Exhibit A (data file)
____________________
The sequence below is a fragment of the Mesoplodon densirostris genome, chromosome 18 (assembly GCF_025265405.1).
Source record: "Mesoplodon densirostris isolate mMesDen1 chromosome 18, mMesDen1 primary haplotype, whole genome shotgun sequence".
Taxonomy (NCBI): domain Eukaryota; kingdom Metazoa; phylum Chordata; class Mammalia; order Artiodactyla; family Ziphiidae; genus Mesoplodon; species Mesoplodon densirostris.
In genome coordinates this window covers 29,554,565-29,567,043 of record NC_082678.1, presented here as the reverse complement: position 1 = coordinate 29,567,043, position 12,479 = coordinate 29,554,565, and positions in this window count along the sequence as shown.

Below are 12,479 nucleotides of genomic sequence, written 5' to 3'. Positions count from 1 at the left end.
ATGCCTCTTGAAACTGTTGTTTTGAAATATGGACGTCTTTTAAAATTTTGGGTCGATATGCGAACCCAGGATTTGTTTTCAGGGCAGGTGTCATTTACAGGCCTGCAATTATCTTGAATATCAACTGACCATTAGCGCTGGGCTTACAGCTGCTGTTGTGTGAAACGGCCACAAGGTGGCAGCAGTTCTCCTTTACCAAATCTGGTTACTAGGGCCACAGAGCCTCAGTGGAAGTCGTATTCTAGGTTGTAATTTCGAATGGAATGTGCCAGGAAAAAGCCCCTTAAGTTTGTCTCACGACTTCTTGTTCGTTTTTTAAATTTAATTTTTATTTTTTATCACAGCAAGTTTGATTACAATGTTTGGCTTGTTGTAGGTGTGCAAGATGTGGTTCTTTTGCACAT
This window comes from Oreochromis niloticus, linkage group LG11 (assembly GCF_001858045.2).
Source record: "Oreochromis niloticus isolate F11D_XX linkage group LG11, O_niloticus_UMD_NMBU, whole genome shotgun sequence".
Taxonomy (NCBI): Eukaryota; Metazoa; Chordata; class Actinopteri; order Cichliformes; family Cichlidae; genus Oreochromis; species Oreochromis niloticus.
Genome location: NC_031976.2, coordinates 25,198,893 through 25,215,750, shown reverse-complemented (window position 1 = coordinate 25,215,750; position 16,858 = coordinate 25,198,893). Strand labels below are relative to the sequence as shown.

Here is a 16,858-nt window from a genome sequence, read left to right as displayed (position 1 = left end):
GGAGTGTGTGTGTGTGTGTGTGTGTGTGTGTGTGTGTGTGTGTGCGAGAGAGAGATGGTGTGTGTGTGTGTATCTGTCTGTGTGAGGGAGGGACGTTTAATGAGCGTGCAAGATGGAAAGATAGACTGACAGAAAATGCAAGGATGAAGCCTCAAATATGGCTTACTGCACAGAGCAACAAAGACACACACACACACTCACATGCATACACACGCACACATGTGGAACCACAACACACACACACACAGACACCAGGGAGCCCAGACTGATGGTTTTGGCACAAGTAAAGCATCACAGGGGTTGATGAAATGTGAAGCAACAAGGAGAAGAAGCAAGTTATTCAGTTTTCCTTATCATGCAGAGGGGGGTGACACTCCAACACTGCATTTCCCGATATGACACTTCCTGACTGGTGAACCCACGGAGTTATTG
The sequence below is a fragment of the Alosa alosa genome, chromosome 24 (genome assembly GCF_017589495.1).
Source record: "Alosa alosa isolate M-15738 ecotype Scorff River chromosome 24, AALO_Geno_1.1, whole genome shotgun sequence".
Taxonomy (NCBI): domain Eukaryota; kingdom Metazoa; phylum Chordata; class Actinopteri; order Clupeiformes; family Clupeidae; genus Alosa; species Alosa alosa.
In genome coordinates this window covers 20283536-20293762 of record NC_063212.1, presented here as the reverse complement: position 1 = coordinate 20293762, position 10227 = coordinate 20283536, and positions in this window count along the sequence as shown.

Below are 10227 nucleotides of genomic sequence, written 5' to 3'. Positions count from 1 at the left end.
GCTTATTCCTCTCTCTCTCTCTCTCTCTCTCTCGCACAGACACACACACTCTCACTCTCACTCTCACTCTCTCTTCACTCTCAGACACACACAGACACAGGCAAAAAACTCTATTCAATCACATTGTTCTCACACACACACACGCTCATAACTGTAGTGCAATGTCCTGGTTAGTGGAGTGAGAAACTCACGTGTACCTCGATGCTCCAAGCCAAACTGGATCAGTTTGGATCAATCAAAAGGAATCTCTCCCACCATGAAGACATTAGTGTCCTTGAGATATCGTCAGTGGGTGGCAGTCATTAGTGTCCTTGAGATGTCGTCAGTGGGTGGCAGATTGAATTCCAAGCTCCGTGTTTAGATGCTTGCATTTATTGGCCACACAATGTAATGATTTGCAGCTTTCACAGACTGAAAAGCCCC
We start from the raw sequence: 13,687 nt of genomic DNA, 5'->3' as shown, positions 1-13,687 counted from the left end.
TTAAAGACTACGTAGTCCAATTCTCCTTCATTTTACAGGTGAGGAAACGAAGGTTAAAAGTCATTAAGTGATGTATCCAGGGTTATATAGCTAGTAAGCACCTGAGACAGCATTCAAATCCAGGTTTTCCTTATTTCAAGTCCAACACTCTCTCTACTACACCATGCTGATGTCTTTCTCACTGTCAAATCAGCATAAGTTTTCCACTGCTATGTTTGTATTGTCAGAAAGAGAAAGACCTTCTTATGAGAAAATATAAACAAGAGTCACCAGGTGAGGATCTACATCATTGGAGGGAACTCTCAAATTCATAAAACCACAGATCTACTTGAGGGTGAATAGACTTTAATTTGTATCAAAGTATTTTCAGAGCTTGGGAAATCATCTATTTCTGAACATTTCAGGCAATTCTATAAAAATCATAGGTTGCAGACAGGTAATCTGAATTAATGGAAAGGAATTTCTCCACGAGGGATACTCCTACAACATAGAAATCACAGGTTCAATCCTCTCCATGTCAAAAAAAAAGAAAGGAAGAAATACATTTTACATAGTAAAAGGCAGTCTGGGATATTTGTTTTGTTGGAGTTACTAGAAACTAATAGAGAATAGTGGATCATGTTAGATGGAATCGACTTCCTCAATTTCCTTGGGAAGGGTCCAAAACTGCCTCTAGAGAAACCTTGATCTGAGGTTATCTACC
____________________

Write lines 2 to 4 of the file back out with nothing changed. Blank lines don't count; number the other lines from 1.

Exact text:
Source record: "Mesoplodon densirostris isolate mMesDen1 chromosome 18, mMesDen1 primary haplotype, whole genome shotgun sequence".
Taxonomy (NCBI): domain Eukaryota; kingdom Metazoa; phylum Chordata; class Mammalia; order Artiodactyla; family Ziphiidae; genus Mesoplodon; species Mesoplodon densirostris.
In genome coordinates this window covers 29,554,565-29,567,043 of record NC_082678.1, presented here as the reverse complement: position 1 = coordinate 29,567,043, position 12,479 = coordinate 29,554,565, and positions in this window count along the sequence as shown.